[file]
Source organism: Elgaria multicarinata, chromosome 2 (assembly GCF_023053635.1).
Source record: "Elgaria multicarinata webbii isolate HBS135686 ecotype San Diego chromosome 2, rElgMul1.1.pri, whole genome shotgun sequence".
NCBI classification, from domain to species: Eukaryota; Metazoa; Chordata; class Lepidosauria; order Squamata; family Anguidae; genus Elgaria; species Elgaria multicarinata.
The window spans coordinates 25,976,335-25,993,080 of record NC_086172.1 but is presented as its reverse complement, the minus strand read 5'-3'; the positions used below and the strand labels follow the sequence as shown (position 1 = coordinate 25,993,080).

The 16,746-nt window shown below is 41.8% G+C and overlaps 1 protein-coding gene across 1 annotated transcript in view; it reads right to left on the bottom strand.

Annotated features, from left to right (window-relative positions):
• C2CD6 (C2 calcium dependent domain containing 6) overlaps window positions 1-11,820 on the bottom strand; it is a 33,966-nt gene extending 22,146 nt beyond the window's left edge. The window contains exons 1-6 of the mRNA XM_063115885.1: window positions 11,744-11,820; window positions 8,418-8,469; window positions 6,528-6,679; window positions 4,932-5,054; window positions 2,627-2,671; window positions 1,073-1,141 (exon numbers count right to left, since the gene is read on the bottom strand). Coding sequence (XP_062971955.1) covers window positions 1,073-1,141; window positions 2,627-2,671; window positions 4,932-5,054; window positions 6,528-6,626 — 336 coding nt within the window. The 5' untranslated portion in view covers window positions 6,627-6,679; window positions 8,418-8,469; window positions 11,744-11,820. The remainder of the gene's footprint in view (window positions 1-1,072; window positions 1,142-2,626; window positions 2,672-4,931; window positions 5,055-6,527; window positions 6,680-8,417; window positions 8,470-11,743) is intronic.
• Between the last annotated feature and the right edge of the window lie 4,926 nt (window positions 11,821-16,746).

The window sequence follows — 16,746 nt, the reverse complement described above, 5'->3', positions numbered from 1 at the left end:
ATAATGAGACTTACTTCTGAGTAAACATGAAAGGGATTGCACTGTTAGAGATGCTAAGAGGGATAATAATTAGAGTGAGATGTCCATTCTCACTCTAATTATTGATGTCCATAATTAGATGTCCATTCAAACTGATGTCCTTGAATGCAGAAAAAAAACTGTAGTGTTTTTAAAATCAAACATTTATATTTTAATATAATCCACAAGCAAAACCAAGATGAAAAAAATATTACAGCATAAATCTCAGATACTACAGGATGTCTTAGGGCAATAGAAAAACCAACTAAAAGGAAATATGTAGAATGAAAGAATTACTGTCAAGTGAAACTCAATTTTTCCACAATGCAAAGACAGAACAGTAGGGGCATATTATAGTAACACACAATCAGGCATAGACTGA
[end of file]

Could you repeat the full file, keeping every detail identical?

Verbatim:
Source organism: Elgaria multicarinata, chromosome 2 (assembly GCF_023053635.1).
Source record: "Elgaria multicarinata webbii isolate HBS135686 ecotype San Diego chromosome 2, rElgMul1.1.pri, whole genome shotgun sequence".
NCBI classification, from domain to species: Eukaryota; Metazoa; Chordata; class Lepidosauria; order Squamata; family Anguidae; genus Elgaria; species Elgaria multicarinata.
The window spans coordinates 25,976,335-25,993,080 of record NC_086172.1 but is presented as its reverse complement, the minus strand read 5'-3'; the positions used below and the strand labels follow the sequence as shown (position 1 = coordinate 25,993,080).

The 16,746-nt window shown below is 41.8% G+C and overlaps 1 protein-coding gene across 1 annotated transcript in view; it reads right to left on the bottom strand.

Annotated features, from left to right (window-relative positions):
• C2CD6 (C2 calcium dependent domain containing 6) overlaps window positions 1-11,820 on the bottom strand; it is a 33,966-nt gene extending 22,146 nt beyond the window's left edge. The window contains exons 1-6 of the mRNA XM_063115885.1: window positions 11,744-11,820; window positions 8,418-8,469; window positions 6,528-6,679; window positions 4,932-5,054; window positions 2,627-2,671; window positions 1,073-1,141 (exon numbers count right to left, since the gene is read on the bottom strand). Coding sequence (XP_062971955.1) covers window positions 1,073-1,141; window positions 2,627-2,671; window positions 4,932-5,054; window positions 6,528-6,626 — 336 coding nt within the window. The 5' untranslated portion in view covers window positions 6,627-6,679; window positions 8,418-8,469; window positions 11,744-11,820. The remainder of the gene's footprint in view (window positions 1-1,072; window positions 1,142-2,626; window positions 2,672-4,931; window positions 5,055-6,527; window positions 6,680-8,417; window positions 8,470-11,743) is intronic.
• Between the last annotated feature and the right edge of the window lie 4,926 nt (window positions 11,821-16,746).

The window sequence follows — 16,746 nt, the reverse complement described above, 5'->3', positions numbered from 1 at the left end:
ATAATGAGACTTACTTCTGAGTAAACATGAAAGGGATTGCACTGTTAGAGATGCTAAGAGGGATAATAATTAGAGTGAGATGTCCATTCTCACTCTAATTATTGATGTCCATAATTAGATGTCCATTCAAACTGATGTCCTTGAATGCAGAAAAAAAACTGTAGTGTTTTTAAAATCAAACATTTATATTTTAATATAATCCACAAGCAAAACCAAGATGAAAAAAATATTACAGCATAAATCTCAGATACTACAGGATGTCTTAGGGCAATAGAAAAACCAACTAAAAGGAAATATGTAGAATGAAAGAATTACTGTCAAGTGAAACTCAATTTTTCCACAATGCAAAGACAGAACAGTAGGGGCATATTATAGTAACACACAATCAGGCATAGACTGA